RICHMOND, Va. -- It is a shameful chapter in Virginia history: the forced sterilization of men and women deemed "feeble-minded" and "mentally unfit" from 1924 through 1979....
Delegate Bob Marshall, R-Manassas, hoped to provide reparations for victims of the state’s eugenics program when he filed House Bill 1529 in January. The bill was assigned to the House Appropriations Committee. But the committee failed to act on the measure by the General Assembly’s Feb. 5 deadline, effectively killing it for this legislative session.
HB 1529, which Marshall called the “Justice for Victims of Sterilization Act,” would have allowed for payments of $50,000 to victims of the Virginia Eugenical Sterilization Act of 1924. North Carolina is the only other state that has researched proposed reparations for sterilization victims. In connection with similar legislation there, North Carolina officials determined that about 20 percent of the people sterilized would be alive and possibly fewer would seek reparations.
However, reparations could have a bigger financial impact in Virginia. Virginia had the second highest sterilization count in the nation and sterilized many more individuals in the 1930s and 1940s than North Carolina. Virginia officials estimate that HB 1529 would have cost $76 million over the next five years for the reparations, victim research and administrative fees. Virginia would have funded the program only if it had a state budget surplus.
The Virginia Eugenical Sterilization Act lasted from 1924 through 1979. During this period, 7,325 Virginians were sterilized on grounds that they were “feeble-minded” or “mentally unfit” to have children. Of the victims, 62 percent were women. Many of the individuals were held in state institutions, such as mental institutions, and sterilized as young as 13 years old.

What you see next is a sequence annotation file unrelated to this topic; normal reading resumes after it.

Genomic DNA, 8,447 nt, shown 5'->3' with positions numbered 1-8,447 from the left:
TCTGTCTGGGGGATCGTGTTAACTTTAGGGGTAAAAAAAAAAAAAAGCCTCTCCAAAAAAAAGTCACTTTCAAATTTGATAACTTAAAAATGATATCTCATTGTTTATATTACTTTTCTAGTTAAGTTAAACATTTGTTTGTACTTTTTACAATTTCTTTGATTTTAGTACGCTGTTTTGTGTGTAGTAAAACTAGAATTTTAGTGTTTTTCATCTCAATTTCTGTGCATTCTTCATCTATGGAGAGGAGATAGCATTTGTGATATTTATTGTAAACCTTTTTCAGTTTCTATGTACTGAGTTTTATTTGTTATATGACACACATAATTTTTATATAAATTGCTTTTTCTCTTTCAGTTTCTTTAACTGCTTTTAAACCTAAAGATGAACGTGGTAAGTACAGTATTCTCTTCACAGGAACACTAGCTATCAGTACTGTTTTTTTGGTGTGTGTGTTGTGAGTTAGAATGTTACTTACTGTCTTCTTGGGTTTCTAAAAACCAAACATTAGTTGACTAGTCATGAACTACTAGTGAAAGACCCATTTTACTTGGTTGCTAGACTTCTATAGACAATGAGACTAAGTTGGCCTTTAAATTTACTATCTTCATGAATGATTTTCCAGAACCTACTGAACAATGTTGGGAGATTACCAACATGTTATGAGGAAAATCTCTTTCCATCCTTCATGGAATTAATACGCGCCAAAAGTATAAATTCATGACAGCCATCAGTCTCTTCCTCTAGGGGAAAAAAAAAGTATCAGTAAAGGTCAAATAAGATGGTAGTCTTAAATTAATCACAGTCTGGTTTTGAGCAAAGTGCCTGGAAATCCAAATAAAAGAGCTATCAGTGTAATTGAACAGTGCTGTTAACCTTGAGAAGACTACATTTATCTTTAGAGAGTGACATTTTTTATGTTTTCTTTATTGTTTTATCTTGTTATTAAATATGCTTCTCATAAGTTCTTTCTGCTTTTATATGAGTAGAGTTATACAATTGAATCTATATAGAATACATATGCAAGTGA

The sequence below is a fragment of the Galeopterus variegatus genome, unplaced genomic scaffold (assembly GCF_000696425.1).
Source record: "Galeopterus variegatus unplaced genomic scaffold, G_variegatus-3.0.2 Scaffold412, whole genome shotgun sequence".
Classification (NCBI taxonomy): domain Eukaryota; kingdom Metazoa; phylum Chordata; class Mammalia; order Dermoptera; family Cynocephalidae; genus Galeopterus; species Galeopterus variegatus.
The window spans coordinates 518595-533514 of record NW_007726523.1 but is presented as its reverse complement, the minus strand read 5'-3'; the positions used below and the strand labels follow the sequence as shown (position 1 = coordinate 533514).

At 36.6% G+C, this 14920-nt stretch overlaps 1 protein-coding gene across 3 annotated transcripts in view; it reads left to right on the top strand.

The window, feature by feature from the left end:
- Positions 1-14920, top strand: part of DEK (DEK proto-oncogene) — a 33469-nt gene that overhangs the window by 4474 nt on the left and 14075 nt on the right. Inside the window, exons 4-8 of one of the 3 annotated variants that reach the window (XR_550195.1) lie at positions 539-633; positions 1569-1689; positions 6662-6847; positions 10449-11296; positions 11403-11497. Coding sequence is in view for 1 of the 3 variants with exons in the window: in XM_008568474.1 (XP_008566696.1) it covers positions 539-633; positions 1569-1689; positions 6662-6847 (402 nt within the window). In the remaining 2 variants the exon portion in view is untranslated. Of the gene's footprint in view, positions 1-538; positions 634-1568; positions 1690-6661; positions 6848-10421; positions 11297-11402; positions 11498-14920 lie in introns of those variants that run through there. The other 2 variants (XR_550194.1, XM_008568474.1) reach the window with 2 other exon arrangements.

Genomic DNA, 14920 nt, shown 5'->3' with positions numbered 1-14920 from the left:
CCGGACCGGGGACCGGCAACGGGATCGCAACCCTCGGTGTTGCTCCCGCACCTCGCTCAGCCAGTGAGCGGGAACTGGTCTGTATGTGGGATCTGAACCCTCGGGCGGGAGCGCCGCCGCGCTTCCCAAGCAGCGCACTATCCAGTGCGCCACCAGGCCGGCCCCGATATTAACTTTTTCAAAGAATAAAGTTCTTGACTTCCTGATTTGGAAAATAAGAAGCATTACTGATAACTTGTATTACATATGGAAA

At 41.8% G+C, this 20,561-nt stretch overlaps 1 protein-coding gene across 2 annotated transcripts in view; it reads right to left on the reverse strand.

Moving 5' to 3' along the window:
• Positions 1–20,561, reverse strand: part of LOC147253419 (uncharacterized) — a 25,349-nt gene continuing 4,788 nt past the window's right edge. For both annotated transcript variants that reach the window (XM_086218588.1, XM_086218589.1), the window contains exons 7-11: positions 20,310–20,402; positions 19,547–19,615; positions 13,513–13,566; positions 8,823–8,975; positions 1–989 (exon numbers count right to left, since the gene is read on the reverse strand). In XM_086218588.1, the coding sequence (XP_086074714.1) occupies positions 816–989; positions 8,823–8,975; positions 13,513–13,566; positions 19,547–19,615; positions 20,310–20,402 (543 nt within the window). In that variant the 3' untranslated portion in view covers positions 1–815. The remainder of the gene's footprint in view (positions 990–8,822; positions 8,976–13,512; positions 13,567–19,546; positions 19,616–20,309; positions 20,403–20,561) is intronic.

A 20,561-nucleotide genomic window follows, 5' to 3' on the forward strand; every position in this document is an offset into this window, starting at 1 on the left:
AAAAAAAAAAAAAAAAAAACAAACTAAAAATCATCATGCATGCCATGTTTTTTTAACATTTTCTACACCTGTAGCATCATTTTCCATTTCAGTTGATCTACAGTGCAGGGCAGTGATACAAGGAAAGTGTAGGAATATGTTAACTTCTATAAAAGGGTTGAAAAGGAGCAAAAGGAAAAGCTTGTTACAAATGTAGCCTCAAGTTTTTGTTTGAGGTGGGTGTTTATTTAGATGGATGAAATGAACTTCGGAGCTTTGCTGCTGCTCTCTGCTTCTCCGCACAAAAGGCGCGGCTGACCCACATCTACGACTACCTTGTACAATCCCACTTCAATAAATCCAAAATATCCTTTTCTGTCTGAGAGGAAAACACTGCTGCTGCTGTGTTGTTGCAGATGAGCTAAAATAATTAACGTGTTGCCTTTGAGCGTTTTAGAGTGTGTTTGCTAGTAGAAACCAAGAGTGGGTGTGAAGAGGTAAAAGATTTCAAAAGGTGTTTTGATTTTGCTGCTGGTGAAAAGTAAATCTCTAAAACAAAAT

Karen Rader, director of the Science, Technology and Society program at Virginia Commonwealth University, said that during this time period in Virginia, race mixing was of concern as well as fears over maintaining the integrity of the middle class.
In 2002, then-Gov. Mark Warner issued a formal apology to victims of the Sterilization Act.
This legislative session marks the 11-year anniversary of the apology. Marshall discussed the reparations bill at a press conference last month.
Delegate Patrick Hope, D-Arlington, joined Marshall in sponsoring HB 1529.
The bill would have established a eugenics museum at the Central Virginia Training Center, formerly known as the Lynchburg Colony for Epileptics and the Feeble Minded. Rader said that would have been an educational tool and possibly an aid in identifying victims.
The Justice for Sterilization Victims Project is dedicated to providing relief to victims of state-lead eugenics sterilization programs. The project’s website is at: